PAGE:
By Sam Effah
I step out of my apartment; the streets are empty. I rush to finish my sprints before sunrise hits. It’s an eerie feeling, but this is the reality of training through a pandemic. It’s different, it’s new, and I’m respecting social distance guidelines. I’m bundled up from head to toe because it’s chilly in the early morning. As people begin to populate the sidewalks, I joke to myself, “Are they staring because I’m out of breath from my workout? Or do they think I could be a threat?” I’ll never know.
People have done double takes on me for as long as I can remember. When you see a black man in hooded clothing, what’s the first thing that pops into your mind? Do you assume he’s in sport? Do you think he’s going for a brisk walk? Are you neutral? Or do you hold a negative assumption? The latter is an unconscious bias in a society predominantly dictated by white ideals – and I hate it.
I’m not speaking on a new issue, but this is my personal experience. When you’re judged unfairly as a black man, you suppress it, excuse it, develop a thick skin, and you keep it moving.
I personally identified with Lawrence Crosby, a 25-year-old black engineering student who was tackled and arrested in Chicago in 2015 for “stealing” his own car. We were almost the same age. It was confusing to read the article, and painful to witness the tapes.
He was minding his own business, and the police racially profiled him and took him down aggressively. He co-operated peacefully. While the officers assaulted him, Lawrence recited the date of purchase and the car dealership’s address in case he ever faced a situation like this.
As a Canadian sprinter, I have been blessed to be surrounded on the start line by athletes I can identify with. I have a solid group of supporters from all backgrounds, with some of my biggest advocates being white. However, being subjected to micro-aggressions, taunting and racial slurs never stops. I’ve represented Canada across the globe at three world championships, three World University Games, two Commonwealth Games, and I am pushing for a 2021 Olympic berth.
I love track, because when I’m in the starting blocks, I have my own lane and my result is directly correlated to the efforts I’ve put forth in training. I control whether I win a medal, I am responsible for the races I lose and I am accountable for the injuries. Runners are judged by quantitative measures – which don’t discriminate. If you run the qualifying time and earn a place on the podium, you make the team.
In contrast, off the track I’m passionate about community development, mentorship and marketing – and I’ve had to prove myself more times than I can count. Why is it so difficult, as a black man, to be viewed as more than an athlete?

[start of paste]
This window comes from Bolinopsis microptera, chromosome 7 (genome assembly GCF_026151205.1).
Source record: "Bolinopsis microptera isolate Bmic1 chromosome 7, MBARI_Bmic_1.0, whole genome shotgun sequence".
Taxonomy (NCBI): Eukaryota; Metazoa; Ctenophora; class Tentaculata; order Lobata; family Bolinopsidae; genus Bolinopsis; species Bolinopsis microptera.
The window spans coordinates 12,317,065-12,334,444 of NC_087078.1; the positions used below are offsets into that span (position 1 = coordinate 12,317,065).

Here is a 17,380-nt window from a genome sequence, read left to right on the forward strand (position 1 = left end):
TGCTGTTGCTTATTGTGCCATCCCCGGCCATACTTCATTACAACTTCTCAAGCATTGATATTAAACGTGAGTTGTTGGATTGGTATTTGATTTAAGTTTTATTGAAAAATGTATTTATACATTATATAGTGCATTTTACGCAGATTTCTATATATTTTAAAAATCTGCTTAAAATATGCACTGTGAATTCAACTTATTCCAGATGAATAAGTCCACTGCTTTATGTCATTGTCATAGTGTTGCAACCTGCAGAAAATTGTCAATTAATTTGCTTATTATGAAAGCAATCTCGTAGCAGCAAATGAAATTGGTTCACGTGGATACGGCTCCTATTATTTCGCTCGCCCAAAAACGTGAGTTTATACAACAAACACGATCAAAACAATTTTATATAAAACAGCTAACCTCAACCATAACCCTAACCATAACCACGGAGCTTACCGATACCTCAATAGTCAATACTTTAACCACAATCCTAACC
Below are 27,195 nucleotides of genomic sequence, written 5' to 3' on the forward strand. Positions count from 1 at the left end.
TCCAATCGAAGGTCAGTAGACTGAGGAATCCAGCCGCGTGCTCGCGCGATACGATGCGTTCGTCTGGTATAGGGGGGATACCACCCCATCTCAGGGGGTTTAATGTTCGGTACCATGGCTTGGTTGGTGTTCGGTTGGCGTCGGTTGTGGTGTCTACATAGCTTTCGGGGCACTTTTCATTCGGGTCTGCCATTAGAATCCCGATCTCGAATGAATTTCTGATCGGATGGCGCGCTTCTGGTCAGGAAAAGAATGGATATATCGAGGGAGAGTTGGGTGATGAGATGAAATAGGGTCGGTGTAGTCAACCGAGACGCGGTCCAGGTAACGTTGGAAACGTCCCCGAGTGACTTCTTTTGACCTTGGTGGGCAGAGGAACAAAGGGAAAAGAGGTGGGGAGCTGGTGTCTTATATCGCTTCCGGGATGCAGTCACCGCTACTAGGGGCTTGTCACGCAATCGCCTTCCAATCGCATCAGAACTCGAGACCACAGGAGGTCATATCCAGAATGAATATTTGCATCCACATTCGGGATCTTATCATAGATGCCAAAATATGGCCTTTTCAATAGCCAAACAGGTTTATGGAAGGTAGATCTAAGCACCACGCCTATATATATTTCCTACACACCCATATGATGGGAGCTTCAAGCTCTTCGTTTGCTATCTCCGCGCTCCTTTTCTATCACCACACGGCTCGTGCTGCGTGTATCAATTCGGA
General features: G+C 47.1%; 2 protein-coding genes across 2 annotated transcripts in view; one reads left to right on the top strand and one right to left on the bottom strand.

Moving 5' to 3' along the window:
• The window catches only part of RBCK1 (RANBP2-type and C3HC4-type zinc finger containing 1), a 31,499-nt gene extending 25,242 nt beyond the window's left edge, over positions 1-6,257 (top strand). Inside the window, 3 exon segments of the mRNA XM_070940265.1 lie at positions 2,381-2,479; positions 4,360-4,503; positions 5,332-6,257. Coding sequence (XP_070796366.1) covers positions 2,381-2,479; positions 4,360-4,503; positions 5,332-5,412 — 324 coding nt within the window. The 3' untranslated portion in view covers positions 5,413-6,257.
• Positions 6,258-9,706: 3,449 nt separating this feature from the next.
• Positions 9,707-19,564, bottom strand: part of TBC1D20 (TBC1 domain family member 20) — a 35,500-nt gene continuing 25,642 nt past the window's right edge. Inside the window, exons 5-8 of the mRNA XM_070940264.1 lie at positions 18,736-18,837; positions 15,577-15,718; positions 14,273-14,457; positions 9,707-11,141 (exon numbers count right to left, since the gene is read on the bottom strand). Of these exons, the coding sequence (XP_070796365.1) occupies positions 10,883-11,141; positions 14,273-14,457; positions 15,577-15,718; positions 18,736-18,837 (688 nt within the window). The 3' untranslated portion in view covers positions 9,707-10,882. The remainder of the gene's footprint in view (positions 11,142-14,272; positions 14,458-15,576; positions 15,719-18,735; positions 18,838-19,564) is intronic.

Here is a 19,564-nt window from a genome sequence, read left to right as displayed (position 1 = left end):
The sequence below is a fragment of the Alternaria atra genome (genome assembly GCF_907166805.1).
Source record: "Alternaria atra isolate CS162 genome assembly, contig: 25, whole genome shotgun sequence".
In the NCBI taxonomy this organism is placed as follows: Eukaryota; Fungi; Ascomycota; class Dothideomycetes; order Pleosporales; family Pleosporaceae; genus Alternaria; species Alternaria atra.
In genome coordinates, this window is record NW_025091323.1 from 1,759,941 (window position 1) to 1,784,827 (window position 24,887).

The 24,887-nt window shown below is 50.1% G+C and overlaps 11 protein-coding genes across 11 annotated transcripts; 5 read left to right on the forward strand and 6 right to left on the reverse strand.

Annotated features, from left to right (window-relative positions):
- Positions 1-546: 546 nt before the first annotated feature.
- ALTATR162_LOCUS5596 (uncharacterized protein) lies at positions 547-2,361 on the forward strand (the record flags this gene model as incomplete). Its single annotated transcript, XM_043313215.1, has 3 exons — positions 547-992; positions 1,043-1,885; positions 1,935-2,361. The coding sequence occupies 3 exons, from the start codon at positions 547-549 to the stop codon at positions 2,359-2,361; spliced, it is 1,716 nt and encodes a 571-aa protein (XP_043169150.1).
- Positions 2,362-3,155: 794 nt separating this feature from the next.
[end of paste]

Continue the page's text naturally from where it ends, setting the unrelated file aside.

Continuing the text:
If you were to reverse the situation, few questions are asked of white athletes, and no one would be surprised to hear that he has several careers on the go.
“You ran track? There’s no way you graduated university, though.”
“Whoa! You’re so well spoken, for a black dude!”
“I can call you nigger – black guys rap it in songs. I don’t mean it.”
“You’re smart, but you’re definitely the exception, no offense.”
I am a proud bachelor of commerce graduate, and each statement hits hard. And I work harder. I’ve made a conscious effort to give no one a reason to utter these words. I’ve done more than 120 speaking engagements over the last 10 years. I present to schools, corporate businesses, senior executives, CEOs and diverse communities. I’m a member of the Canadian Association of Urban Financial Professionals (CAUFP), an organization that provides a link between corporations and black communities through innovative programs. They offer professional development and networking, which have been game changers in my life.
I love connecting with people, period. I want to show others that black athletes and black people generally are positive, contributing members to society.
I have spent a lot of time losing myself in this social media fever over the last few days, and I’m overwhelmed. Not because the situation is scary, but because it’s finally being taken seriously. I appreciate the check-in texts and the loads of inquiries to learn about my culture, but I’m extremely sad to see that we are still not having the right conversations.
This is not a black issue, but an issue that needs to be addressed by everyone. Unconscious bias needs to be looked at head first. I challenge you to figure out how we can undo these built-in mindsets and build a better society – one where you’re judged not by the colour of your skin but by the content of your character, like Martin Luther King Jr. historically described.
When you log out today, understand that retweets and reposts only go so far. Take the time to learn why you hold negative perceptions of black people as a default, and take action on how you’ve developed these deep-rooted mindsets. Be a free thinker. Approach every individual you encounter with a clean slate.
I’m a proud Canadian athlete, and I recognize that it’s a privilege to learn about racism instead of experiencing it first-hand.
Sam Effah is a two-time Canadian 100m champion, 2019 Amazing Race Canada runner-up, RBC Olympian and Keynote Speaker, and a member of the Commonwealth Games Canada Athlete Council. His website is sameffah.com. Twitter/Instagram: @sam_effah.